S.V. Patel, R.A. Gerhardt
Georgia Institute of Technology,
Keywords: film thickness, edge effects, accurate electrical characterization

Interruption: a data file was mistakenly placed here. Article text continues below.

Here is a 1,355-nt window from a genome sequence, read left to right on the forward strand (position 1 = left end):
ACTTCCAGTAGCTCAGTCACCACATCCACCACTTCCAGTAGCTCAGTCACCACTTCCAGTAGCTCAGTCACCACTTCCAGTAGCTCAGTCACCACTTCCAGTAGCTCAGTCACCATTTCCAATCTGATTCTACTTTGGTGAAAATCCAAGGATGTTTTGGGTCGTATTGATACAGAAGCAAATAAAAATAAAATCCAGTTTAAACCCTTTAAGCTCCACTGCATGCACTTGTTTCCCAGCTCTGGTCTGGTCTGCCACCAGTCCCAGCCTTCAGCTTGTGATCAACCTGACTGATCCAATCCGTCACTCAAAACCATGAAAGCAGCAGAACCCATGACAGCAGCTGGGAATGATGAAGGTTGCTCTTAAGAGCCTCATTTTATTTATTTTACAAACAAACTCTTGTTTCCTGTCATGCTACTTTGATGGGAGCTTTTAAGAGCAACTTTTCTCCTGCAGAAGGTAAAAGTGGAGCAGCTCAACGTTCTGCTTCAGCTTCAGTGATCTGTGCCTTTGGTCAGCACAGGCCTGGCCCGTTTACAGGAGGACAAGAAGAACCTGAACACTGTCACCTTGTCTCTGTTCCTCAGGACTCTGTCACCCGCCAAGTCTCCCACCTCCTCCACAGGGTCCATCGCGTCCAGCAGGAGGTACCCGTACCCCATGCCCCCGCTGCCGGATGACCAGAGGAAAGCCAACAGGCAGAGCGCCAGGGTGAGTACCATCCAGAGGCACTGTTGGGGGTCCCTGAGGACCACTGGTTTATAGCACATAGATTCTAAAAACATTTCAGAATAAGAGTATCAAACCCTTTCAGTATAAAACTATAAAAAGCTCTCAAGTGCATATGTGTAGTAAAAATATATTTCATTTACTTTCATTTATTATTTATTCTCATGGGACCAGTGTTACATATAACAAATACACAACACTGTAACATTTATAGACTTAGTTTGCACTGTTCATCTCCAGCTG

Summary:Insulating films such as silicon dioxide (SiO₂) have a variety of microelectronic applications because of the compound's insulating and dielectric properties. When measuring the electrical properties of a metal oxide film like silicon oxide, it is important to note that several factors must be taken into account. In characterizing the properties of thin films, it becomes crucial to take into consideration parameters such as thickness of the deposited material, homogeneity of the sample, surface roughness and its susceptibility to edge effects. If these features are not all accounted for, a drastically different electrical response may be obtained from a thin film material, which will undermine the repeatability that is necessary to implement the material in a given application. For this study, the relationship of interest is the correlation between the thickness of deposited SiO₂ material and the role of edge effects in the impedance response of the sample. Previous related work that has been done in the lab group has focused on factors that affect the characterization of films at the nanoscale level. This research has explored properties that affect the impedance response of a film, such as the composition of the film's substrate, the film's thickness and the size of the contacts used to make measurements on the surface of the film. These factors must all be taken into account when measuring the impedance response, because they are all interdependent when it comes to electrically characterizing a material. In 2009, the Gerhardt lab group presented work detailing the extent to which the thickness of a film's substrate can affect the measured impedance response and its corresponding capacitance. Numerical simulations for HfO2 films ranging from 10 to 1000 nm thick, assuming a substrate Si thickness of 500 μm, showed that it is impossible to make accurate in-plane measurements when the contact size is too small or the film is too thick. This work was later extended to include SiO2 films, where the effects are even more drastic. How varying the thickness of a thin film changes its electrical properties is currently essentially unexplored in materials research today. Furthermore, the research conducted on this topic thus far does not take into account the presence of edge effects, which from previous experimentation, have been proven to indeed affect a film's characterization. By taking samples of varying thicknesses of deposited silicon oxide and measuring the impedance response at edge locations, a clear correlation can be seen between the thickness of a sample and its susceptibility to edge effects. Depending on the orientation of an insulating sample in a given application, the expected impedance response could be highly variable. The data from this experimentation could be useful for applications involving thin film materials, as it will bring into consideration potential causes for error that otherwise might not have been known.